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Kitchen cabinets

Top quality kitchen cabinets are built with the structural stability of fine furniture. Framing stock is kiln dried and a full 1" thick. Kitchen cabinets have backs, usually 5-ply 3/16"-thick plywood, with all backs and interiors finished. Kitchen cabinet frames should be constructed of hardwood with mortise and tenon joints; corner blocks should be used on all four corners of all kitchen  base cabinets. Kitchen cabinet doors are usually of select 7/16" thick solid core construction using semi-concealed hinges. End panels are 1/2" thick and attached to frames with mortise and tenon joints, glued and pinned under pressure. Panels should also be dadoed to receive the tops and bottoms of wall kitchen cabinets. Shelves are adjustable with veneer faces and front edges. Hardware includes magnetic catches, heavy duty die cast pulls and hinges, and ball-bearing suspension system. Finish is scratch and stain resistant, including a first coat of hand-wiped stain, a sealer coat, and a synthetic varnish with plastic laminate characteristics.

Average quality cabinets feature hardwood frame construction with plywood backs and veneered plywood end panels. Joints are glued mortise and tenon. Kitchen cabinet doors are solid core attached with exposed self-closing hinges. Shelves are adjustable, and drawers ride on a ball-bearing side suspension glide system. Finish is usually three coats including stain, sealer, and a mar-resistant top coat for easy cleaning.

Economy quality cabinets feature pine construction with joints glued under pressure. Doors, drawers fronts, and side or end panels are constructed of either 1/2"-thick wood composition board or 1/2"-thick veneered pine. Face frames are 3/4"-thick wood composition board or 3/4"-thick pine. Features include adjustable shelves, hinge straps, and a three-point suspension system on drawers (using nylon rollers). Finish consists of a filler coat, base coat, and final polyester top coat.

Kitchen Design 


1. Floor space.

2. Height / width of all walls.

3. Location of electrical outlets.

4. Size / position of doors, windows, and vents.

5. Location of any posts or pillars. Walls must be prepared if chair rails or baseboards are located where cabinets will be installed.

6. Common height, depth of kitchen base cabinets (including 1" for countertops) and kitchen wall cabinets.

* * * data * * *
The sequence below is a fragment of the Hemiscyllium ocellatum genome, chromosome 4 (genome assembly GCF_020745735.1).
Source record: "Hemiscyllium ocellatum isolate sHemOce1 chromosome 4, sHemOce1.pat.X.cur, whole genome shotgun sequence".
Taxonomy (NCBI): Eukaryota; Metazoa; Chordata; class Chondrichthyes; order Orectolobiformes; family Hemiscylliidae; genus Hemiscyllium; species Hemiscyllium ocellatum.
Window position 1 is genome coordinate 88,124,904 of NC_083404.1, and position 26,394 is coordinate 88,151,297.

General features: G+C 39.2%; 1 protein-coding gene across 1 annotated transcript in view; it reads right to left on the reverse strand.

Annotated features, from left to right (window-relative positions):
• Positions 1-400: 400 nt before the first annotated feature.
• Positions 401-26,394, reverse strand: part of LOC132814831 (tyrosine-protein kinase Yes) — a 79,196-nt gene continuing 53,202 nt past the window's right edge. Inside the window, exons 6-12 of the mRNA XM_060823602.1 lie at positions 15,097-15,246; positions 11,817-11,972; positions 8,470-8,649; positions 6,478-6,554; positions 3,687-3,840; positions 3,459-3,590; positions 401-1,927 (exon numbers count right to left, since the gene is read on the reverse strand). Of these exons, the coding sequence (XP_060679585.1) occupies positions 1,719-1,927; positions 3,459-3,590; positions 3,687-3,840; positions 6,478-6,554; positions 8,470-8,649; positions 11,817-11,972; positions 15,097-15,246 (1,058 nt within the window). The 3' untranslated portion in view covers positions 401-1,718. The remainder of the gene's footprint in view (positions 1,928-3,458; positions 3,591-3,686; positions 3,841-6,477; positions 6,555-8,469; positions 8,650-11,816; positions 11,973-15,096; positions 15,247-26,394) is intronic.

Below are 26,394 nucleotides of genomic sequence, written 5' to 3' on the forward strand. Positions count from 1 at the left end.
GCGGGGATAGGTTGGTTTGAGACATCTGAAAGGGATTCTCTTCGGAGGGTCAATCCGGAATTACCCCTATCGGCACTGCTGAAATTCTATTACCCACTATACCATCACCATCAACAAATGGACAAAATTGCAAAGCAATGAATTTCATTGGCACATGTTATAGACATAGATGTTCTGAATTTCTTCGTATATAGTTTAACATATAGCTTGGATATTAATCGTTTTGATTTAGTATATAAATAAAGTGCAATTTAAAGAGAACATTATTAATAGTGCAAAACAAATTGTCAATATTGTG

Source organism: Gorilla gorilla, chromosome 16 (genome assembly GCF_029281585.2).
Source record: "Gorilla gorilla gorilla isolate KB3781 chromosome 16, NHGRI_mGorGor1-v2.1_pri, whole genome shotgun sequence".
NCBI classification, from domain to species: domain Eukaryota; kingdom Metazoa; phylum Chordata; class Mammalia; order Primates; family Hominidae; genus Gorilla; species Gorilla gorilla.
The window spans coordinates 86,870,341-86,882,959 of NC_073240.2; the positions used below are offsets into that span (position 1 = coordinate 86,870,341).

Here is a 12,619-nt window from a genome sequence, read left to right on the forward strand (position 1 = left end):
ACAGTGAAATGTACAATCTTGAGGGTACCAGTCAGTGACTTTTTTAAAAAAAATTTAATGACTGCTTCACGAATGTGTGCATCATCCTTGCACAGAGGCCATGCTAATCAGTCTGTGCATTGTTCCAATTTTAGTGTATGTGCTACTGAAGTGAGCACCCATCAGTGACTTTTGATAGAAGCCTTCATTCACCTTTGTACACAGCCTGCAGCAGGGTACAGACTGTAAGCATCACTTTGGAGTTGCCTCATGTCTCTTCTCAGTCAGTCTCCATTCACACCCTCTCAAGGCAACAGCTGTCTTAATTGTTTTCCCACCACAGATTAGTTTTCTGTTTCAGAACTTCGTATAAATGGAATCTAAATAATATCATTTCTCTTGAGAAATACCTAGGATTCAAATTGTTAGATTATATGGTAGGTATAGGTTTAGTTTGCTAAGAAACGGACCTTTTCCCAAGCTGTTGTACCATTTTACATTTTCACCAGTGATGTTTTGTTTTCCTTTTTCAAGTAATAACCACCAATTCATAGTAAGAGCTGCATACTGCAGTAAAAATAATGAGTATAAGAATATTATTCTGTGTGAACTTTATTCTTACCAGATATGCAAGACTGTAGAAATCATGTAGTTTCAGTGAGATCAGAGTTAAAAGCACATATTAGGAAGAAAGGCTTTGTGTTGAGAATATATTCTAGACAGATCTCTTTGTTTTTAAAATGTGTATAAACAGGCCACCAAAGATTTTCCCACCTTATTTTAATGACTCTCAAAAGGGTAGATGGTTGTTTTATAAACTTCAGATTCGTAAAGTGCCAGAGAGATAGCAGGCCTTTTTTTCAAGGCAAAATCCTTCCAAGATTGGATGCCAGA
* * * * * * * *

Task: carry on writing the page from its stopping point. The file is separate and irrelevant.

When you plan for kitchen cabinet placement, consider this Rule of Thumb:

Allow atleast 4-1/2' and 5-1/2' of counter surface between the refrigerator and sink. Allow between 3' and 4' between the sink and range.

1. What do you have to fit into the available space?

2. Is there enough counter space on both sides of all appliances and sinks? Kitchens have three work centers, each with a major appliance as its hub, and each needing adequate counter space. They are:

a. Food center -- Refrigerator-freezer

b. Clean-up center -- Sink with disposal-dishwasher

c. Cooking center -- Range-oven

3. Will the sink workspace fit neatly in front of a window?

4. Work triangle is the most efficient kitchen design; it means placing each major center at approximately equidistant triangle points. Ideal triangle is 22 feet total. It should never be less than 13 feet or more than 25 feet.

5. Where are the centers located? A logical working and walking pattern is from refrigerator to sink to range. Refrigerator should be at a triangle point near a door, to minimize the distance to bring in groceries and reduce traffic that could interfere with food preparation. Range should be at a triangle point near the serving and dining area. Sink is located between the two. Refrigerator should be located far enough from the range so that the heat will not affect the refrigerator's cooling efficiency.

6. Does the plan allow for lighting the range, sink, work centers and for ventilating the range center?

Kitchen Cabinets. When Deciding to remodel your kitchen. Cabinets construction is defined.

Cabinet Construction. Stock-grade cabinets are manufactured in standard sizes and warehoused until sold. Semi-custom grade cabinets are available in a wide variety of styles and shapes. Within limits, the manufacturer builds the kitchen cabinets to match the kitchen. Custom-grade cabinets are built specifically for the kitchen and include specialty doors, interior features, woods, and construction.

Cabinet Grades. Economy grade: Stock-grade cabinets with flush-face doors. Doors made from veneered particleboard.

Standard grade: Stock-grade cabinets with raised panel or cathedral doors. Interior panel may be plywood. Lower grade plastic-laminate face cabinets.

Semi-custom cabinets: Semi-custom grade cabinets are available in a wide variety of styles and shapes. Within limits, the manufacturer builds the kitchen cabinets to match the kitchen.

High grade: Semi-custom kitchen cabinets with raised panel or cathedral doors. Higher grade plastic-laminate face and foil-face kitchen cabinets.